eral ideas brought out in the first term's work also become
a basis for the work of the second and third terms. Space
will not permit a detailed account of the method of pro-
cedure. In passing, however, it should be said that in
history and literature fairy tales are made use of in the
first grade, Robinson Crusoe in the second grade, The
Tales of Troy in the third grade, American History
stories in the fourth and fifth grades, and the study of
Colonial History especially in the sixth grade.
Contained several volumes showing the character of this
work. These volumes were prepared during the ordinary
recitation period in answer to certain questions written
upon the board. They were, in effect, examination papers
upon topics covering the successive stages of a develop-
ment of the subject.
Is introduced at the beginning of the second year. An at-
tempt is made to have it constitute the basis of a rational
methodology. The method work of the first year is
necessarily simple and cannot be made to rest upon the
truths of psychology in a highly conscious way. Owing
to the fact that the demand for even partially trained
teachers is so great the average pupil remains with us
only a little over three terms. A special effort is made,
as soon as the study of psychology is begun, to show
its close and vital relation to teaching. Consequently,
we study Applied Psychology at first. As soon as any
phase of mental activity has been discussed the educa-
tional principles to be derived from it are at once con-
sidered. Another reason for introducing elementary
psychology at the beginning of the second year is the
fact that the practice work in the model school regularly
begins with the second term of the second year and all
possible preparation is needed for that experience.
Psychology is again taken up at the beginning of the
third year and is continued for seven months. Here the
work is pursued far more vigorously, the more difficult
phases of the subject receiving attention.
At the conclusion of this work three months are de-
voted to the study of the Philosophy of Education as
developed by Dr. Rosenkranz. This necessitates the re-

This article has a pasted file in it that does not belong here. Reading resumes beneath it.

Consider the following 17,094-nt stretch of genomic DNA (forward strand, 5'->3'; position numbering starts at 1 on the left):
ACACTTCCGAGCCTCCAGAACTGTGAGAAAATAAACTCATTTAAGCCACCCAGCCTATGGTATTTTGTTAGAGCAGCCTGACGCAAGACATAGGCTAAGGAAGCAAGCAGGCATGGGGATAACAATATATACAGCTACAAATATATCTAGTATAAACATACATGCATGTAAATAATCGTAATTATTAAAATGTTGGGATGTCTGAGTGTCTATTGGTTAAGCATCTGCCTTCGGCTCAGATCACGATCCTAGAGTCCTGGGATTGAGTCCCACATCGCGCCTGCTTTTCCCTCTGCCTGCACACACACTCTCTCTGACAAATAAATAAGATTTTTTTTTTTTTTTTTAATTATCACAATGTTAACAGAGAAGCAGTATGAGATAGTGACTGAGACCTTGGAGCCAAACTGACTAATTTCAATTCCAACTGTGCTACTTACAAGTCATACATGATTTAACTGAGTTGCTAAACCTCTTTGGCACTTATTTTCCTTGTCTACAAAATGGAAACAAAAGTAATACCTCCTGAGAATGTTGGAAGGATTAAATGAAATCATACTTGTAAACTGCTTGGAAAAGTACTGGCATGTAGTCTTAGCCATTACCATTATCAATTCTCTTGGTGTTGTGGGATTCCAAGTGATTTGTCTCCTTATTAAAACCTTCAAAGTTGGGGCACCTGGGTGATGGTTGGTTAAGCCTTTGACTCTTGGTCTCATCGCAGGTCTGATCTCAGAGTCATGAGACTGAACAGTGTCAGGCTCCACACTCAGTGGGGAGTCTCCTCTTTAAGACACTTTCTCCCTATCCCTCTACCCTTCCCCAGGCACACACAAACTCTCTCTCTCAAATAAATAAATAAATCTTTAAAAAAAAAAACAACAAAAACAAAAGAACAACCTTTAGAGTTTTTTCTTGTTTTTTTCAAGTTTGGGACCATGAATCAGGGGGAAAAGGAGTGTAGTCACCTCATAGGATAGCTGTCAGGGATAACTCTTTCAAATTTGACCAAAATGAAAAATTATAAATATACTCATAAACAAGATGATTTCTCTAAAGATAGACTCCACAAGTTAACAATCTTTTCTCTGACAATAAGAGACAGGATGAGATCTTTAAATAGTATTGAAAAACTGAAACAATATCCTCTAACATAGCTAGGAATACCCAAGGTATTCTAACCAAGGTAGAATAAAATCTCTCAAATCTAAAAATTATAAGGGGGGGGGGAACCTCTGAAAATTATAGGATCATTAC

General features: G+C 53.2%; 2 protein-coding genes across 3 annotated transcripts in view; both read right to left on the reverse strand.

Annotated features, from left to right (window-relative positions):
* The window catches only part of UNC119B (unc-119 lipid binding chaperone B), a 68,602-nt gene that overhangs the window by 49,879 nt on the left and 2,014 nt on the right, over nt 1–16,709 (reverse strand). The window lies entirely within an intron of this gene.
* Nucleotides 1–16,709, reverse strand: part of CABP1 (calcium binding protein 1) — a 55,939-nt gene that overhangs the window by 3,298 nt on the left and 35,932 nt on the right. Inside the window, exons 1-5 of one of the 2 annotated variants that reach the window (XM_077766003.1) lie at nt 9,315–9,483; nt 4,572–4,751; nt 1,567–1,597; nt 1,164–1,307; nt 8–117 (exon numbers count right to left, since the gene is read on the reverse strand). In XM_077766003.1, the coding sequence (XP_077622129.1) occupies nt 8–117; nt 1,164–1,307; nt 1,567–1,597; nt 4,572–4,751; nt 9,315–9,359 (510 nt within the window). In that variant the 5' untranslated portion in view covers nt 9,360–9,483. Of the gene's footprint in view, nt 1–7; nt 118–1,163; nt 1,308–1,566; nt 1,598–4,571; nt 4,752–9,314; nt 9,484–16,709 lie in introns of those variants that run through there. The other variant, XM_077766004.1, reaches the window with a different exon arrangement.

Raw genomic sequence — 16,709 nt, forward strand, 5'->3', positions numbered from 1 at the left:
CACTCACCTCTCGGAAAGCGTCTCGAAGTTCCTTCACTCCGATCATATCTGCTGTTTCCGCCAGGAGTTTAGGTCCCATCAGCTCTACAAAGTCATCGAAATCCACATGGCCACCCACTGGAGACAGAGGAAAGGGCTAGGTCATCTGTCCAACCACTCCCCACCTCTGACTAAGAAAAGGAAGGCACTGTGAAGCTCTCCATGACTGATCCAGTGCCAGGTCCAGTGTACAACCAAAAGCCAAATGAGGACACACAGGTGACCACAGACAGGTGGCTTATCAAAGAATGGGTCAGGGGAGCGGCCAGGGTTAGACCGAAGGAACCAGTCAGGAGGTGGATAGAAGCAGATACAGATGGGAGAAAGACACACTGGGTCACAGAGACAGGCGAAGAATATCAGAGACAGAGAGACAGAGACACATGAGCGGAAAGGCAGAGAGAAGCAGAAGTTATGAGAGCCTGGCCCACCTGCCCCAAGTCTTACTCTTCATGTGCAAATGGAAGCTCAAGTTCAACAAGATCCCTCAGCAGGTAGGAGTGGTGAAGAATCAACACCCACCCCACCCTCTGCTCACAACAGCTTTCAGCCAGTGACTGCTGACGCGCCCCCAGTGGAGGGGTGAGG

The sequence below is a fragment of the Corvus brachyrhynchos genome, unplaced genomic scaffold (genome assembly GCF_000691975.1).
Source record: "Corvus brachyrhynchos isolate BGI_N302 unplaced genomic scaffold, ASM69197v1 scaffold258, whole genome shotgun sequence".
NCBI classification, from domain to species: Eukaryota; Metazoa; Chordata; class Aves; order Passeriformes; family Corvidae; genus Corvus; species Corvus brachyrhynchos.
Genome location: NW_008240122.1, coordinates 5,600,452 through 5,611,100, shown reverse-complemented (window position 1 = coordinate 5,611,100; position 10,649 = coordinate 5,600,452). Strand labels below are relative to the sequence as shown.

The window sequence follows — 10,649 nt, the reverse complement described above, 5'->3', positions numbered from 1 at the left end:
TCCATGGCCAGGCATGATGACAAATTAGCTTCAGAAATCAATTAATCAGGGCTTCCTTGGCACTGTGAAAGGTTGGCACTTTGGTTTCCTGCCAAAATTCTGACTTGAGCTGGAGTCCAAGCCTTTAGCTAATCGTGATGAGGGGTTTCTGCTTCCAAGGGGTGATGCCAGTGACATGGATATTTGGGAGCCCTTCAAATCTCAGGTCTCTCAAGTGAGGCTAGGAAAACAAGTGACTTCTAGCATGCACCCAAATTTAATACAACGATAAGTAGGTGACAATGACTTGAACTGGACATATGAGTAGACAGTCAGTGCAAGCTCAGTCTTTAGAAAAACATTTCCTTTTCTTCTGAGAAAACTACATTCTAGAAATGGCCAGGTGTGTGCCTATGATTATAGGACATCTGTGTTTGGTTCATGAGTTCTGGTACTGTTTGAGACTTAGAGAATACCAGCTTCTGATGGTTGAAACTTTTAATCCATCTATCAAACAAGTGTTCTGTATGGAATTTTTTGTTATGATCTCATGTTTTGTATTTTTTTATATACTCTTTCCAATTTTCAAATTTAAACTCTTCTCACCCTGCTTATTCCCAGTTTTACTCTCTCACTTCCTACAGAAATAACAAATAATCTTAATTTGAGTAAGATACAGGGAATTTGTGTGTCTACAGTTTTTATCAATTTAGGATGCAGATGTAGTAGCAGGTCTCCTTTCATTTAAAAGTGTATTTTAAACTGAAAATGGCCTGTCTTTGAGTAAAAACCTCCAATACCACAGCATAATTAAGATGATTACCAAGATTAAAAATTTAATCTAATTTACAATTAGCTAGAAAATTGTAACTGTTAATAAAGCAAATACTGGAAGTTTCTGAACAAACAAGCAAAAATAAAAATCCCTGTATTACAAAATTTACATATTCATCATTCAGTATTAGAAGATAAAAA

view and application of certain principles of psychology.
Three hours a week during the third year are devoted
to the study of general method, including apperception
and kindred topics, and to the criticism of class exercise.
Of this work consisted of a number of bound volumes
containing the results of examinations upon the differ-
ent topics, extending over a considerable part of the
THE PRACTICE SCHOOL.
The school is accommodated in a two-story brick
building just north of the main building. It has six
rooms on the first floor, and nine on the second floor.
Five of those down stairs are large rooms, capable of
serving as regular school rooms with desks. One is an
office. On the second floor, all, except the large assembly
room for the grammar school, are for recitation purposes
for small or medium-sized classes. Three of the rooms
are sub-divided by partial partitions so as to secure
room for more classes. Two of the halls or dressing
rooms are also used for small classes. There are several
times in the day when every available space in the build-
ing must be used for class-room purposes.
In the basement are four well-lighted play-rooms, two
for the boys and two for the girls, which are very freely
used by the children in bad weather. The noon pupils
also take their dinner in the basement. The closets
for both the boys and the girls are in distinct parts of
the basement, the dry closet system being in use. The
ventilation of the building is excellent, there being a
constant influx of fresh air which passes over hot coils
and into the school room, about eight feet from the
floor, and the bad air being constantly drawn off through
openings near the floor. On the campus are ample play-
grounds near the building.
The purpose of the practice school is to furnish oppor-
tunities under good conditions for Normal School students
to observe good instruction in classes and to partici-
pate in the work of managing and instructing children.
Before beginning the work of teaching, Normal students
usually complete the first year of studies in the Normal
course. Besides a thorough drill in the common English
branches, this includes three terms of special study of
the history and methods of teaching. Those having
charge of these classes in the Normal Department are
accustomed to illustrate their ideas of teaching with
classes of children. The recitations are held with children
in the presence of the Normal students and then a close
criticism of the class work follows.
About one hundred and thirty Normal students are
regularly employed in teaching classes in the Model